Computerized Investing > Fourth Quarter 2012

Apple: Innovator and/or Corporate Bully?

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by Wayne A. Thorp

Somehow, another summer has come and gone. Here in Chicago, this summer was one of the hottest on record, so I am looking forward to a few months of crisp mornings and sunny and cool afternoons. As the trees begin to turn in northern climes, technology companies start ramping up for the holiday shopping season. By the time you read this, Apple may have already announced its next generation iPhone and, if the rumors are correct, an iPad mini.

Apple has been making headlines for different reasons lately, after a San Jose, California, jury found that Samsung had violated numerous Apple patents. This suit smacks of irony, since former Apple CEO Steve Jobs once quoted Picasso, saying that good artists copy and great artists steal. The jury handed down a $1 billion–plus judgment against Samsung, but most damaging may be Samsung’s inability to sell many of its handsets and tablets in the U.S. The impact on consumers is yet to be seen, but it could be far-reaching: Industry experts expect Apple to ride this victory into suits against other manufacturers. If Apple is successful, either all Android manufacturers will be paying Apple licensing fees, or Apple will make it too expensive for competitors to compete, which could put Apple in an all-but-monopolistic position in the U.S. All of this, however, is a not-so-veiled end run by Apple in its battle against Google and its Android operating system. By eliminating devices that run Android, Apple is effectively removing it as a competitor to iOS.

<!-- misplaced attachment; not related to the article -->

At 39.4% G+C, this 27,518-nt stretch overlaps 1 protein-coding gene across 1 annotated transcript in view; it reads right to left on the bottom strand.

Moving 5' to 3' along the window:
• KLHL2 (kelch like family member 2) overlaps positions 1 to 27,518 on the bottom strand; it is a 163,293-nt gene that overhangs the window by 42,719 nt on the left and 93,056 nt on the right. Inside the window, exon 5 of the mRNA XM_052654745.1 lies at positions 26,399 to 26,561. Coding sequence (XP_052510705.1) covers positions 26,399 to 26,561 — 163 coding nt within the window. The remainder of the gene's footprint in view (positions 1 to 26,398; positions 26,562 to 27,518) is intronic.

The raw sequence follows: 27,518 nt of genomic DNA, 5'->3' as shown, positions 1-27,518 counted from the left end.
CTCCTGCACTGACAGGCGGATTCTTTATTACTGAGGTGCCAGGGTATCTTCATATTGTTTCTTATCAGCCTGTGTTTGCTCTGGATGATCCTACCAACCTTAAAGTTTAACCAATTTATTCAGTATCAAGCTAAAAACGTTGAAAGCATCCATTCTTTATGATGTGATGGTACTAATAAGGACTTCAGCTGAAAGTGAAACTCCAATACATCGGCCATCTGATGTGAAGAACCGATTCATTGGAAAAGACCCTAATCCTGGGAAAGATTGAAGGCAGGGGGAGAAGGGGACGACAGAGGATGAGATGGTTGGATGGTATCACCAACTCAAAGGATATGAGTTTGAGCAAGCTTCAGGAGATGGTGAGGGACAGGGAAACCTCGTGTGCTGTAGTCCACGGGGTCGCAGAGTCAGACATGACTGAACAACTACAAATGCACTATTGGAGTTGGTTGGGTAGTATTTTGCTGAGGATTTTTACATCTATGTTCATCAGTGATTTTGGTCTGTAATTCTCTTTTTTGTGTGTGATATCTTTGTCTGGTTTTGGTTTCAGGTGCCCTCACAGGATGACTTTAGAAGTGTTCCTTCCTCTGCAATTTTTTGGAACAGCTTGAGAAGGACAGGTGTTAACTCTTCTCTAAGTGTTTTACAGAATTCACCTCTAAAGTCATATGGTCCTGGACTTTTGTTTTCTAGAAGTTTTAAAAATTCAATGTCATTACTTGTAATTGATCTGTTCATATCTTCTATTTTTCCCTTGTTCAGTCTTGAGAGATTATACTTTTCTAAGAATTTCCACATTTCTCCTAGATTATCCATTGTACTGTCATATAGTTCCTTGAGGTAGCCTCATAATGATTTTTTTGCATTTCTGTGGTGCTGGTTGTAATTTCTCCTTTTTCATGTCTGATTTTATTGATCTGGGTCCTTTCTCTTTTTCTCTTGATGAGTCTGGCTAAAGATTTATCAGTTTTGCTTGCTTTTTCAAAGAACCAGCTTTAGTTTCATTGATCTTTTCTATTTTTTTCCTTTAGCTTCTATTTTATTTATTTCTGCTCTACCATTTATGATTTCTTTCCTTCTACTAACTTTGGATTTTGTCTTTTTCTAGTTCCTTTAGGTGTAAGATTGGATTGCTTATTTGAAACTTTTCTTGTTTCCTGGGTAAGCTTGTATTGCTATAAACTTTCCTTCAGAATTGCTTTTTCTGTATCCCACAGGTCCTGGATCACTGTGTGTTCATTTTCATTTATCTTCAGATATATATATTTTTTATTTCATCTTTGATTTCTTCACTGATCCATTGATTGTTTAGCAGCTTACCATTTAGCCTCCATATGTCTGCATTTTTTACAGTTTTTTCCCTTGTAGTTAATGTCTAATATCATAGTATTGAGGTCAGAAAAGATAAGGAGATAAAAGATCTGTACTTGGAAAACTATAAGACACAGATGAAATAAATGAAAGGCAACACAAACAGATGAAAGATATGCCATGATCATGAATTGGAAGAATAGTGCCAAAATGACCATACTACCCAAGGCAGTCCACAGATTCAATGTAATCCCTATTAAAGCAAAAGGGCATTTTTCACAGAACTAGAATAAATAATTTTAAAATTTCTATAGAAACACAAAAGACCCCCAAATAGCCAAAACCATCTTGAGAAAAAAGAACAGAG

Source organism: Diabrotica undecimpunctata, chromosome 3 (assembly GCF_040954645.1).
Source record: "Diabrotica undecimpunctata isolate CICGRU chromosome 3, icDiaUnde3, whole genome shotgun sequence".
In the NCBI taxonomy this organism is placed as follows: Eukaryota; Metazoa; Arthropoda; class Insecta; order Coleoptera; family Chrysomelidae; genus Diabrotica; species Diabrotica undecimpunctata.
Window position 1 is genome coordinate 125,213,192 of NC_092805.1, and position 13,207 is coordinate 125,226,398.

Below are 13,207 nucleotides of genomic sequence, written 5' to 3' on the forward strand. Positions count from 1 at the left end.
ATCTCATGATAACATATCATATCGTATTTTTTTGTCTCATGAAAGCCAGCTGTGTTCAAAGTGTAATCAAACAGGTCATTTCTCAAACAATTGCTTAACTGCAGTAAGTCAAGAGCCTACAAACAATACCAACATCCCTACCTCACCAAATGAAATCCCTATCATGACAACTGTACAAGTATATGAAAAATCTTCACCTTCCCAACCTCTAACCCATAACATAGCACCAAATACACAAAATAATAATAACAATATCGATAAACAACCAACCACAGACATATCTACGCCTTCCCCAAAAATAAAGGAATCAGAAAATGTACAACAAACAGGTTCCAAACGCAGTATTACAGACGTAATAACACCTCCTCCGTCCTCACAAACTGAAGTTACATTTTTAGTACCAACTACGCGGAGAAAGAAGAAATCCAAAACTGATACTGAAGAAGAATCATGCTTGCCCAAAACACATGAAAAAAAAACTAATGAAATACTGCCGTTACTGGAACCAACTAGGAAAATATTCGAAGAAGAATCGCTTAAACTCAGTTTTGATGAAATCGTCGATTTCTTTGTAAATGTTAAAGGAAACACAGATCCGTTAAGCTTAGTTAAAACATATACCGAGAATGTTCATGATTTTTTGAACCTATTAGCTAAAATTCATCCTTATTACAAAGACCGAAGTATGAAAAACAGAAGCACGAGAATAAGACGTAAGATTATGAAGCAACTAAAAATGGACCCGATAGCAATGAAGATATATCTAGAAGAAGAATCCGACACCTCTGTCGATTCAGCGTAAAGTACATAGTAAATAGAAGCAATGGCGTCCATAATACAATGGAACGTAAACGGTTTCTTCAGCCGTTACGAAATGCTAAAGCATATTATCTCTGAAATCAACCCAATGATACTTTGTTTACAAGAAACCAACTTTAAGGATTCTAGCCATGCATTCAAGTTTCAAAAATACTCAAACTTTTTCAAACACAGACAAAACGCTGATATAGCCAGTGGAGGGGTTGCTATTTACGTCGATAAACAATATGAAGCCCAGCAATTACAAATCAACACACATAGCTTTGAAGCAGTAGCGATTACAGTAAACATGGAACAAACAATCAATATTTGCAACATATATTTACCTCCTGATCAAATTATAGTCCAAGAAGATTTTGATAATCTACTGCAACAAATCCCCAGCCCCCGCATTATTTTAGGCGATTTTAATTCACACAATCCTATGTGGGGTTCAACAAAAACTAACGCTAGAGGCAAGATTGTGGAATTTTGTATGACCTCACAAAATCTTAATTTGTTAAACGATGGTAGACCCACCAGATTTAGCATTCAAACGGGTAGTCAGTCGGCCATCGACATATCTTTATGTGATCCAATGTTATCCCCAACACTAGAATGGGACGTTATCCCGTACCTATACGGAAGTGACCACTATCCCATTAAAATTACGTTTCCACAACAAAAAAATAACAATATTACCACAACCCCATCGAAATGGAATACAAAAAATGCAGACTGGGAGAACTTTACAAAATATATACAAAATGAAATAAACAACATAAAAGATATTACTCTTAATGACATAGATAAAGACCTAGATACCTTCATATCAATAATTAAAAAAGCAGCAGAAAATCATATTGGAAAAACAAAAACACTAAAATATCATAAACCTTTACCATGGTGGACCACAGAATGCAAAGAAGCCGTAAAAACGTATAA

For many years, Apple was the anti-establishment company. Its famous “1984” Super Bowl commercial was a shot across the bow of blue-blooded technology icon IBM. Throughout the 1990s, Apple portrayed Microsoft as a corporate boogeyman that stifled innovation and competition. Now, Apple has come full circle. It holds tight reins over its iOS, which is locked down unlike Android’s open source code. Also, apps for the iOS also can only be sold or distributed through Apple’s own iTunes portal. With an Apple TV apparently on the horizon, Apple’s reach appears to be limitless. Emboldened by this latest legal victory, how far is Apple willing to go to secure its position in the marketplace?

As an avid user of Apple products—iPod touch, iPhone 4S, and iPad—I am not saying that Apple hasn’t had a positive impact on technology. Without the Mac OS, it is questionable whether Microsoft would have ever come up with Windows 7. Ultrabook PCs are a direct response to Apple’s widely popular Macbook Air. The list goes on and on. However, when Apple uses a flawed patent system to stymie innovation, everybody loses. In the end, Apple wants Google to cry uncle. When consumers cry foul, will anybody be listening?


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